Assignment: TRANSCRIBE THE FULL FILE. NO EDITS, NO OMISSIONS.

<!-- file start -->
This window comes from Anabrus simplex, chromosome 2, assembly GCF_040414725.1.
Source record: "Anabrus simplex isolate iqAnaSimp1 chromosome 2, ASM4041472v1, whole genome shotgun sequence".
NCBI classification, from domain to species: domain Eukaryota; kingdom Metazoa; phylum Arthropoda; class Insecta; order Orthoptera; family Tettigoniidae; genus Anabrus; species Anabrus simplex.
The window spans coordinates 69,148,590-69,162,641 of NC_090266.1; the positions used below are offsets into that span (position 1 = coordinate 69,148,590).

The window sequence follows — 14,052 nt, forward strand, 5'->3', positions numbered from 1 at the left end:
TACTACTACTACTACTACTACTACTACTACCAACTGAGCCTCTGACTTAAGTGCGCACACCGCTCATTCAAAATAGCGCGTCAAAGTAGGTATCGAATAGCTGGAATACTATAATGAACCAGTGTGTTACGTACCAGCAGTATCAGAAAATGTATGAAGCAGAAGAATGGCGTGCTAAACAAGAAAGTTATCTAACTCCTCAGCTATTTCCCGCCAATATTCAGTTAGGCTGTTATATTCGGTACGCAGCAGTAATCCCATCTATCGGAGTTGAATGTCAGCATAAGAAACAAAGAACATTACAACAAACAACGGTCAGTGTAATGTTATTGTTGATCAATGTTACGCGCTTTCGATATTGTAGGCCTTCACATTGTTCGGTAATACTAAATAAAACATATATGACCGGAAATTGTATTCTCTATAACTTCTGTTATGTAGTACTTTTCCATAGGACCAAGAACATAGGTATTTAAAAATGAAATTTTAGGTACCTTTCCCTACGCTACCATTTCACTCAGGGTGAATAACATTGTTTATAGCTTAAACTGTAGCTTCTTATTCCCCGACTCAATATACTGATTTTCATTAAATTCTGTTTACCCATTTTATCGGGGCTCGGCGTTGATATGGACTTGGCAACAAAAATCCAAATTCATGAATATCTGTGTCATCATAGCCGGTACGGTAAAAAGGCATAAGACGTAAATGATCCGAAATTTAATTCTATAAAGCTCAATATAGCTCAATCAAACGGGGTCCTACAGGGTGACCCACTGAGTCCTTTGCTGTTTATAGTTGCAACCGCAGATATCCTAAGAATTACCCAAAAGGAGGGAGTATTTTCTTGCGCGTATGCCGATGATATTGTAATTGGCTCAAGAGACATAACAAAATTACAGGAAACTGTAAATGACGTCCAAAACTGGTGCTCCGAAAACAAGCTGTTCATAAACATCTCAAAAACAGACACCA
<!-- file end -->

This window comes from Anabrus simplex, chromosome 2, assembly GCF_040414725.1.
Source record: "Anabrus simplex isolate iqAnaSimp1 chromosome 2, ASM4041472v1, whole genome shotgun sequence".
NCBI classification, from domain to species: domain Eukaryota; kingdom Metazoa; phylum Arthropoda; class Insecta; order Orthoptera; family Tettigoniidae; genus Anabrus; species Anabrus simplex.
The window spans coordinates 69,148,590-69,162,641 of NC_090266.1; the positions used below are offsets into that span (position 1 = coordinate 69,148,590).

The window sequence follows — 14,052 nt, forward strand, 5'->3', positions numbered from 1 at the left end:
TACTACTACTACTACTACTACTACTACTACCAACTGAGCCTCTGACTTAAGTGCGCACACCGCTCATTCAAAATAGCGCGTCAAAGTAGGTATCGAATAGCTGGAATACTATAATGAACCAGTGTGTTACGTACCAGCAGTATCAGAAAATGTATGAAGCAGAAGAATGGCGTGCTAAACAAGAAAGTTATCTAACTCCTCAGCTATTTCCCGCCAATATTCAGTTAGGCTGTTATATTCGGTACGCAGCAGTAATCCCATCTATCGGAGTTGAATGTCAGCATAAGAAACAAAGAACATTACAACAAACAACGGTCAGTGTAATGTTATTGTTGATCAATGTTACGCGCTTTCGATATTGTAGGCCTTCACATTGTTCGGTAATACTAAATAAAACATATATGACCGGAAATTGTATTCTCTATAACTTCTGTTATGTAGTACTTTTCCATAGGACCAAGAACATAGGTATTTAAAAATGAAATTTTAGGTACCTTTCCCTACGCTACCATTTCACTCAGGGTGAATAACATTGTTTATAGCTTAAACTGTAGCTTCTTATTCCCCGACTCAATATACTGATTTTCATTAAATTCTGTTTACCCATTTTATCGGGGCTCGGCGTTGATATGGACTTGGCAACAAAAATCCAAATTCATGAATATCTGTGTCATCATAGCCGGTACGGTAAAAAGGCATAAGACGTAAATGATCCGAAATTTAATTCTATAAAGCTCAATATAGCTCAATCAAACGGGGTCCTACAGGGTGACCCACTGAGTCCTTTGCTGTTTATAGTTGCAACCGCAGATATCCTAAGAATTACCCAAAAGGAGGGAGTATTTTCTTGCGCGTATGCCGATGATATTGTAATTGGCTCAAGAGACATAACAAAATTACAGGAAACTGTAAATGACGTCCAAAACTGGTGCTCCGAAAACAAGCTGTTCATAAACATCTCAAAAACAGACACCA